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Discover more about the founding of the British Horological Institute in 1858, aimed at promoting the interests of Britain’s clock and watchmakers.
In the mid-1800s Britain was seeing an explosion of creative energy and entrepreneurship released by the industrial revolution, to which was added the great wealth of an expanding empire. But while the empire grew, the industrial dominance of Britain was faltering, a fact revealed at the Great Exhibition of 1851.
Despite this, clock and watch manufacturing in Britain remained largely untouched by the industrial revolution. The only major attempt in Britain to transfer watch manufacturing out of the craftsman’s workshop and into a centralised factory took place in Soho, London and was carried out by Swiss national, Pierre Frederic Ingold. The failure of this enterprise had much to do with strong opposition from the established trade and also from the Clockmaker’s Company. Nevertheless, Ingold’s departure to America set off some alarm bells ringing, it being just 3 years since the first of Chauncey Jerome’s Connecticut-made clocks arrived in Britain and resulting in a major cull of British clockmakers.
Britain still led the world in some areas of horology and there were major advances in electrical horology leading to a new electrical horological industry. Nevertheless, much of the British clock and watch industry was reeling from assaults from abroad both in terms of new technology from America and fashionable design from the continent, particularly France and Switzerland. There were some in the watch trade insightful enough to see this, chief among them John Bennett, a highly successful London based horological retailer. His outspoken criticism of English watch manufacturers and his praise for the educational and organisational superiority of Swiss watchmakers led him to being a figure of hate in Clerkenwell, where many London watchmakers were based but although he trod heavily, nevertheless he spoke the truth.
The man who led the attack on the Bennetts of the world, although he later afforded them some grudging respect, was Edward Daniel Johnson, a watch and chronometer maker in Clerkenwell.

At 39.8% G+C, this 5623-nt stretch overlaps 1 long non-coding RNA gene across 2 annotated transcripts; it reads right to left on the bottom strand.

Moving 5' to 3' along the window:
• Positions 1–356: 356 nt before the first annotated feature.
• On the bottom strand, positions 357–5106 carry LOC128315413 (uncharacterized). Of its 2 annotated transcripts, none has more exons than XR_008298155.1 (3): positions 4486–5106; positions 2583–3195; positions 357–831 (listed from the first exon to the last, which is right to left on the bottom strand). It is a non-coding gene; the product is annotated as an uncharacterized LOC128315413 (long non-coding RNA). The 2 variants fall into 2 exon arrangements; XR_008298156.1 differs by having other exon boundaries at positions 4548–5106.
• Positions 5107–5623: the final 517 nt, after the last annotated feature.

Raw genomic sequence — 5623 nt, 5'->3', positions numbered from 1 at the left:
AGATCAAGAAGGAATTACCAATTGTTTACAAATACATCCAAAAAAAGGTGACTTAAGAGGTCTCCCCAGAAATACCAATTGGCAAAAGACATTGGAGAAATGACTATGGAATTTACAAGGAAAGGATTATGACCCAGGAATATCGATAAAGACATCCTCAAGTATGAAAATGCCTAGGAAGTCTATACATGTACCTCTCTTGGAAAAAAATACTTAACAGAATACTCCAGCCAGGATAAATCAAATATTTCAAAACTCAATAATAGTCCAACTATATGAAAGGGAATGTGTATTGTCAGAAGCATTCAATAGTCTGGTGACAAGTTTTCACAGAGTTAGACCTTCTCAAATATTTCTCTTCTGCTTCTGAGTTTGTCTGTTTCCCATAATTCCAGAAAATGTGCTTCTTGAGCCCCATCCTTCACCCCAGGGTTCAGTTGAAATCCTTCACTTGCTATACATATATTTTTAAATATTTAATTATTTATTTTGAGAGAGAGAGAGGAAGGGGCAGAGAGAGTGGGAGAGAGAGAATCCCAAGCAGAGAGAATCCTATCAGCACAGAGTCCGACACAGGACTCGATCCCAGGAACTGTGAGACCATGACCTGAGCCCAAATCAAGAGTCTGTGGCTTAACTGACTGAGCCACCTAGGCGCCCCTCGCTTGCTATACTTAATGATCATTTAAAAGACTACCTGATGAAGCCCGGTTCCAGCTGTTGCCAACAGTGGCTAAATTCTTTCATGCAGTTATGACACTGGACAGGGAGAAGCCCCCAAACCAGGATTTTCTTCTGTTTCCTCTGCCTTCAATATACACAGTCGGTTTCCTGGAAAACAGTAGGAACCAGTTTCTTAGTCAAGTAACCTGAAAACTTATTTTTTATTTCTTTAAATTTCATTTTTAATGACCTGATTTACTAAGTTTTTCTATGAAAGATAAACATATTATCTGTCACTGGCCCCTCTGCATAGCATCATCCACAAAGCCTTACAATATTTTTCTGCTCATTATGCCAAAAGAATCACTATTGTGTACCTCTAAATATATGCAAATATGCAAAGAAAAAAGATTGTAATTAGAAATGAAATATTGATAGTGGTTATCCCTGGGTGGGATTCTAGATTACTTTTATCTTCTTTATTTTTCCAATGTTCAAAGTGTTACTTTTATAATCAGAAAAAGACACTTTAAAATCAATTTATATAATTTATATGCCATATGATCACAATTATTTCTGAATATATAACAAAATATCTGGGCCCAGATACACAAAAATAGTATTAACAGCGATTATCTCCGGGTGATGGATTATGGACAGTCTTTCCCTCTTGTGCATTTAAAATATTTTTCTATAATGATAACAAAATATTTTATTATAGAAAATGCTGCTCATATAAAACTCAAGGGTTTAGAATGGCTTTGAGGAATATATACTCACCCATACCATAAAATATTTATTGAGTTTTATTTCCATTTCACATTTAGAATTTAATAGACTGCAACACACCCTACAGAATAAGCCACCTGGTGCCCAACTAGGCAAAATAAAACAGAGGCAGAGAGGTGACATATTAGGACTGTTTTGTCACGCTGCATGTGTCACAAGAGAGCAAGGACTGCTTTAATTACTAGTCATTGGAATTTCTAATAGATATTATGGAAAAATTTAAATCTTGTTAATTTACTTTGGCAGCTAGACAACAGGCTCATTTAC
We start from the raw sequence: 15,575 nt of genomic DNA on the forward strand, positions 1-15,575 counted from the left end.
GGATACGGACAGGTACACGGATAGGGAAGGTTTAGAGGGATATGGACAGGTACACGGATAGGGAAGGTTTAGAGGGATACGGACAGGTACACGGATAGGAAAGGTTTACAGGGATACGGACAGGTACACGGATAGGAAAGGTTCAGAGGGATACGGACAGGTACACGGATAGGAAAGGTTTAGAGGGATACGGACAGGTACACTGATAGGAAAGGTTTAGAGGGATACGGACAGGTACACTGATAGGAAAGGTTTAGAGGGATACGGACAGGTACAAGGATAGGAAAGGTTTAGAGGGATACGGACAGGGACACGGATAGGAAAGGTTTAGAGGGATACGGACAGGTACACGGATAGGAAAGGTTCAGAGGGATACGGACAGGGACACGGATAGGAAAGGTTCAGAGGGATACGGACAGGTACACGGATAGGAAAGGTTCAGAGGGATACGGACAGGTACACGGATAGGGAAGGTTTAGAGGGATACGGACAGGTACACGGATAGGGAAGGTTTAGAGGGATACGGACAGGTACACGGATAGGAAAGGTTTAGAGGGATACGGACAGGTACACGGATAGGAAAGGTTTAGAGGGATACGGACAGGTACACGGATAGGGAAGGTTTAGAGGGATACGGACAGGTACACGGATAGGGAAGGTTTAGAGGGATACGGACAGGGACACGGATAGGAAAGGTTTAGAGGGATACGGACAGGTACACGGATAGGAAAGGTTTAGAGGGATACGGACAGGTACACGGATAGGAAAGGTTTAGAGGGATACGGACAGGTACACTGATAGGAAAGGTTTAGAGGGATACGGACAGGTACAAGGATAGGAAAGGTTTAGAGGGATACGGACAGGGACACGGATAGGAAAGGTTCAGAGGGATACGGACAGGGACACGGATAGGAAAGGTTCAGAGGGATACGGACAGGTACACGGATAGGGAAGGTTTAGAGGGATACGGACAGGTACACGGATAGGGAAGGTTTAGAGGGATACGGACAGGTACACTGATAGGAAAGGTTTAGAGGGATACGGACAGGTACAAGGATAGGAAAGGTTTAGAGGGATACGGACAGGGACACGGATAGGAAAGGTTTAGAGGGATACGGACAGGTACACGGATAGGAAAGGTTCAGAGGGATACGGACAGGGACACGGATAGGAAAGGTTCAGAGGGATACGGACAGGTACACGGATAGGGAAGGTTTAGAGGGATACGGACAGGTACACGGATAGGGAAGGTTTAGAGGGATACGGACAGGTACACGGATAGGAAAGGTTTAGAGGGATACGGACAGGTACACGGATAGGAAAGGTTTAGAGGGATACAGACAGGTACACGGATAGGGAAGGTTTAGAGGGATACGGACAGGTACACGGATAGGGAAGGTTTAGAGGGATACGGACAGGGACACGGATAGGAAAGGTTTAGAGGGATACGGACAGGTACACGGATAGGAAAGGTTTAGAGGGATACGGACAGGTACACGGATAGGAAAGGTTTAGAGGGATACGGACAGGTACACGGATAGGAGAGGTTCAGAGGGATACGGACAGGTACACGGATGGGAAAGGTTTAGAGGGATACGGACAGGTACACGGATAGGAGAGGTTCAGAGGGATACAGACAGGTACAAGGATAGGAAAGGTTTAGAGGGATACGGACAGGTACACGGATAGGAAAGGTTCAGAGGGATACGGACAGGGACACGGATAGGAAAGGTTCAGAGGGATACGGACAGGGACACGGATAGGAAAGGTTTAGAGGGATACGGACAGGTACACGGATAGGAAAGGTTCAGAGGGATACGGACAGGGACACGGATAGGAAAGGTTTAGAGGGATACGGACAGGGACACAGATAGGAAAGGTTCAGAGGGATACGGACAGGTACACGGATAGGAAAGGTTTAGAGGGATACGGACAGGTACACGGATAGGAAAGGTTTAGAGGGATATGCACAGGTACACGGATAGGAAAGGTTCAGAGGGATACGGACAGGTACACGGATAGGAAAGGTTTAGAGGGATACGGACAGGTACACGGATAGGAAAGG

In their first public debate at the Mechanics Institute in 1857, Johnson undoubtedly came off worse against the witty, accomplished and well-supported Bennett, but this was the occasion when the germ of an idea for a Horological Institute came to him, and, once it had taken root in his mind, he now worked with great energy and determination to see it through.
Just over a year later, the BHI was proposed at a meeting on 15 June 1858, at the Belvedere Tavern in Clerkenwell. Johnson himself gave what today we would call the keynote address. It was successful and the BHI was founded, its mission statement being:
“The objects for which this Institute is founded are to develop the science of Horology, to foster the arts and various branches of manufacture arising from it, and to stimulate and encourage the production of best workmanship, by suitable rewards and marks of distinction, and to attain these results by the formation of a library, reading room and a collection of tools, models and machinery, also by the delivery of lectures, and the reading of original papers […]”
Raising the standards of British horology, the BHI grew rapidly within its first year, moving into permanent premises in Clerkenwell and publishing the monthly The Horological Journal. Before long there were classes in watch and clock making, eventually leading to the courses, examinations and diplomas which the BHI continue to run today.[/et_pb_blurb][/et_pb_column][/et_pb_row][/et_pb_section][et_pb_section fb_built=”1″ _builder_version=”3.0.92″ background_color=”#ffffff” custom_margin=”10px|0px|0px|0px” custom_padding=”0px|0px|0px|0px” global_module=”83″][et_pb_row custom_padding=”10px|10px|10px|10px” _builder_version=”3.0.92″ background_color=”#444d53″ background_size=”initial” background_position=”top_left” background_repeat=”repeat” module_alignment=”center”][et_pb_column type=”1_4″ _builder_version=”3.0.47″ parallax=”off” parallax_method=”on”][et_pb_image src=”https://www.museumoftimekeeping.org.uk/wp-content/uploads/2017/12/MOT-Logo-White.png” _builder_version=”3.0.92″ module_alignment=”left” custom_margin=”20px|||20px”][/et_pb_image][/et_pb_column][et_pb_column type=”1_4″ _builder_version=”3.0.47″ parallax=”off” parallax_method=”on”][et_pb_text _builder_version=”3.0.92″ text_text_color=”#fab42a” text_font_size=”9px” background_layout=”dark” custom_margin=”20px|||”]
Museum of Timekeeping
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